Hanging a door from inside the room

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Old 04-05-09, 02:45 PM
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Hanging a door from inside the room

I'm finishing my basement and I'm installing 2 doors.

First one is the access to the unfinished portion, pretty straight forward install.

The second, however, is simply for electrical panel access. the door will open into the finished room and reveal the block wall and the electrical panel.

I understand that a pre-hung door should be installed with the door in the jamb, but, with the door still in the jamb, I can't access any of the jamb to screw the jamb to the wall.

How is this done?
 
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Old 04-05-09, 02:53 PM
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Unless the room is pretty big..you may want it to open out. Wait, thats what you were saying...sorry.

You need to be inside to do it the easiest. I've done it by removing the door and attaching the hinge side, then squaring everything up, but its a pain.

I may not have a clear picture of the issue. You do have the required clearances in front of the panel right? I thought you needed 30" in front of the panel. I may be wrong.
That should give working room, even if it's tight.
 
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Old 04-05-09, 04:17 PM
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No, the door opens into the finished room.

Actually, I think code is 36". In some jurisdictions, Columbus included, they will allow an open door to provide the access as long as it opens at least 90 degrees and completely reveals the panel. That's what I'm doing, I've run my wall (I'm using a pre-fabbed basement finishing panels) ~6 inches from the block wall and I've left an opening for a door in front of the box.

I've already had my plans reviewed and I pulled a permit for it, so I'm good to go. I've actually already been through my framing/insulation inspection.

It sounds like I'm going to have to do it the hard way , as you've described, there's no room to be on the other side. I was hoping there were some tricks.
 
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Old 04-06-09, 04:26 AM
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Door

Make sure the door is properly positioned in the jamb with the correct clearances. Set the unit in place and nail the casings on each side and top. Then carefully support the door and open it. Shim under the open corner at the floor to temporarily support the weight of the door. Secure the jambs as needed.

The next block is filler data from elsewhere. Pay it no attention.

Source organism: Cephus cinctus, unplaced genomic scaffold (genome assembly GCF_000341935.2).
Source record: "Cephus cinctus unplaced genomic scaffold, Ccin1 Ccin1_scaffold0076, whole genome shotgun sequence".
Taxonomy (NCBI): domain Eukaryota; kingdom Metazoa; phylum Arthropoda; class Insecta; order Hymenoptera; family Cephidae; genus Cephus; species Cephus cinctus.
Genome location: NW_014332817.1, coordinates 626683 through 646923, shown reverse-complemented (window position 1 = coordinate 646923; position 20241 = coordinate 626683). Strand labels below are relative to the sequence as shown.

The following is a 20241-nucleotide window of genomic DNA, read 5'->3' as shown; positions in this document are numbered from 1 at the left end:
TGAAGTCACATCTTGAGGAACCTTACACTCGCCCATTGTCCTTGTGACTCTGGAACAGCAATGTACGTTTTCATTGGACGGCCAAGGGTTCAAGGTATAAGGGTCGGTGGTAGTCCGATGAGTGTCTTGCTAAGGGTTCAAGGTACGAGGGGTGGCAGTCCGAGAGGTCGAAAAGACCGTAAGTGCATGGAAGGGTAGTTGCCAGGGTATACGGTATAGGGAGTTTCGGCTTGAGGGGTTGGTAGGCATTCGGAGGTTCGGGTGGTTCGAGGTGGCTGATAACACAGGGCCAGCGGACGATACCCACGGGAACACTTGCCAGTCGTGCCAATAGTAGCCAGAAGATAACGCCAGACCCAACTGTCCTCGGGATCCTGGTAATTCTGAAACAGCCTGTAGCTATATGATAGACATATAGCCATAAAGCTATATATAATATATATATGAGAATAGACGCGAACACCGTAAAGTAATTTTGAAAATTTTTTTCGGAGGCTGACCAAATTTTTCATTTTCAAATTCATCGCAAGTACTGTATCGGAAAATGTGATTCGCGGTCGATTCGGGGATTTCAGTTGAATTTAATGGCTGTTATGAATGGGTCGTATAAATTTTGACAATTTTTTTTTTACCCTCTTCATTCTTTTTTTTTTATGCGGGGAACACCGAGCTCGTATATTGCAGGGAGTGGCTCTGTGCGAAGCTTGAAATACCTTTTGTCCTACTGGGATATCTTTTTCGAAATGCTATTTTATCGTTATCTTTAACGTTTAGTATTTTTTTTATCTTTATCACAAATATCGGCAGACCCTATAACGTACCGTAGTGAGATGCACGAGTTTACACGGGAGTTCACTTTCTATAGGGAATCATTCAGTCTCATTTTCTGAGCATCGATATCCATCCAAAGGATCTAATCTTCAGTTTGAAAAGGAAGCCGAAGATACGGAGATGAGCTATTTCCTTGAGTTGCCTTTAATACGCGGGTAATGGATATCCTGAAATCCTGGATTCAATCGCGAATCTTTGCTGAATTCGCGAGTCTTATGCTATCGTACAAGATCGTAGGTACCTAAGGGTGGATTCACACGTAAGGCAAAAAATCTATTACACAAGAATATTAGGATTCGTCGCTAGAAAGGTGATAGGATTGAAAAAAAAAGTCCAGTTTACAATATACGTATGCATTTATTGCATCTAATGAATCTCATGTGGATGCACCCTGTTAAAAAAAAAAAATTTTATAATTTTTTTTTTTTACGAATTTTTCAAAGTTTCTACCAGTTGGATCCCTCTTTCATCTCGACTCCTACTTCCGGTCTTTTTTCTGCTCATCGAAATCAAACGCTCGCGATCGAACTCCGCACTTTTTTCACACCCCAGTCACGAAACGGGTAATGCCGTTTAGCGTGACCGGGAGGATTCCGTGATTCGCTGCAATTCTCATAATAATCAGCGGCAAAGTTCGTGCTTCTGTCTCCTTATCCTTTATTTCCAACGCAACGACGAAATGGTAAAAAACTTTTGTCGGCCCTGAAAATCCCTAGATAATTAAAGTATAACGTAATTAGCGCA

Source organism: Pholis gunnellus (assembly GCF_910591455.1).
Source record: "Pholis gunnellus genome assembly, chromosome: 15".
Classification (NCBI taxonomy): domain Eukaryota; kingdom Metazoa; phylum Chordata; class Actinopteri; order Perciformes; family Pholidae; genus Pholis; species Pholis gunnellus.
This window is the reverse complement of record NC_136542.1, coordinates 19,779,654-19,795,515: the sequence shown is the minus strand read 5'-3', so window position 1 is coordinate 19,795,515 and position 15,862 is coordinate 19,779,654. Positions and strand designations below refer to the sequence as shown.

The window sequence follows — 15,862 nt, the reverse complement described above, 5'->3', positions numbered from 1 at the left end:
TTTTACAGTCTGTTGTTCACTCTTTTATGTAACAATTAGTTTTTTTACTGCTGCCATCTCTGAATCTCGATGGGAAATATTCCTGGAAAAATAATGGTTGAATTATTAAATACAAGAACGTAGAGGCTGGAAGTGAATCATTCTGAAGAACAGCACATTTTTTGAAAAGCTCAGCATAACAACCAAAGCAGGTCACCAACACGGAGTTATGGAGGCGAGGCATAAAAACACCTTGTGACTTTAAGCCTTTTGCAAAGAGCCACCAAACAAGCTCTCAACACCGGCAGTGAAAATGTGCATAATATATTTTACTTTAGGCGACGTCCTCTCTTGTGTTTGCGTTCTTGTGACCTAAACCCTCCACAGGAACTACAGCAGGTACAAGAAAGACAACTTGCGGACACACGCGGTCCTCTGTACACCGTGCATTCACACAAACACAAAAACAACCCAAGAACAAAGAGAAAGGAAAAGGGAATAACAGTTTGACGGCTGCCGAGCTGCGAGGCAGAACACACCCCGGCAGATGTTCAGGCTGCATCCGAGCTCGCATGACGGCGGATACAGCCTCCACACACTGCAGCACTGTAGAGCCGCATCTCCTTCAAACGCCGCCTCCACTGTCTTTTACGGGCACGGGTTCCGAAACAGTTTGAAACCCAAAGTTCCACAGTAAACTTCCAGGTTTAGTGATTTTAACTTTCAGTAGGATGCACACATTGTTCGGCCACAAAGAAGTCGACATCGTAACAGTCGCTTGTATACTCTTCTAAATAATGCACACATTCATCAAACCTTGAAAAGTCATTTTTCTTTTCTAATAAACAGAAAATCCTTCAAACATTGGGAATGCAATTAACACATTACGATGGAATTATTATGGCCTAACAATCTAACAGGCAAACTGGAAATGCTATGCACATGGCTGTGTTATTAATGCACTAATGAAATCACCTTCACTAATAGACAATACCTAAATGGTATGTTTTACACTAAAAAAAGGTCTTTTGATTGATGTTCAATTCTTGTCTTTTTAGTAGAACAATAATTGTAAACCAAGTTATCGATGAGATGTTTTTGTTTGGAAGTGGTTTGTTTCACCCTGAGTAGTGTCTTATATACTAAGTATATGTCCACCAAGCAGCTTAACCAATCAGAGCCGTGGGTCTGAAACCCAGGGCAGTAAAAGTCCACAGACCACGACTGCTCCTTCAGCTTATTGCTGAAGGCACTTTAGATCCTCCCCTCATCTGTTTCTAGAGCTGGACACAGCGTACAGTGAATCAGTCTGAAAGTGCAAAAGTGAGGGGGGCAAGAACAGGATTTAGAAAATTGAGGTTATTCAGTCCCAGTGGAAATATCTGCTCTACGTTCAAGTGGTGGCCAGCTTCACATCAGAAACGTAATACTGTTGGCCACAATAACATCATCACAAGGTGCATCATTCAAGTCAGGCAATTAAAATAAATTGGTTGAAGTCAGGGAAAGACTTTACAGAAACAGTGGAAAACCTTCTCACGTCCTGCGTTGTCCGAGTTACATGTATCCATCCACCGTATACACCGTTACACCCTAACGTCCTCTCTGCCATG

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Old 04-06-09, 02:57 PM
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I would center the door in the opening then shim it tightly at the top. After it is shimmed securely you can make sure the head is level shimming if needed then open it and secure the hinge side, shimming as needed to make it plumb. After the hinge side is secure close the door and use it to gauge the latch side and head then shim as needed to make the space even all the way around.

Bill
 
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Old 04-11-09, 03:55 PM
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Wirepuller was close. Nail the casing on the opening side, put it in the hole, nail the casing while adjusting the unit, open door, shim jambs, nail off. Or, nail the shims on the hinge side plumb without any parts, install door- shoot the hinge side, set reveal from other side, shim and nail. Be safe, GBR
 
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Old 04-12-09, 04:06 AM
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If the door is against a block wall how are you going to get in to shim properly if installing the trim on the outside first?

Bill
 
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Old 04-12-09, 11:18 AM
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Ahhhhhhh......... I misread. You're right, i'm not that skinny! Thank you, sir.

Then, I'd pick my option #2, I said - with a twist. Nail hinge-side shims plumb, install casing to hall side of door, tape two nickels- to top of door and latch top edge on door-close door, install, nail casing while holding tight to hinge side. Be safe, GBR
 
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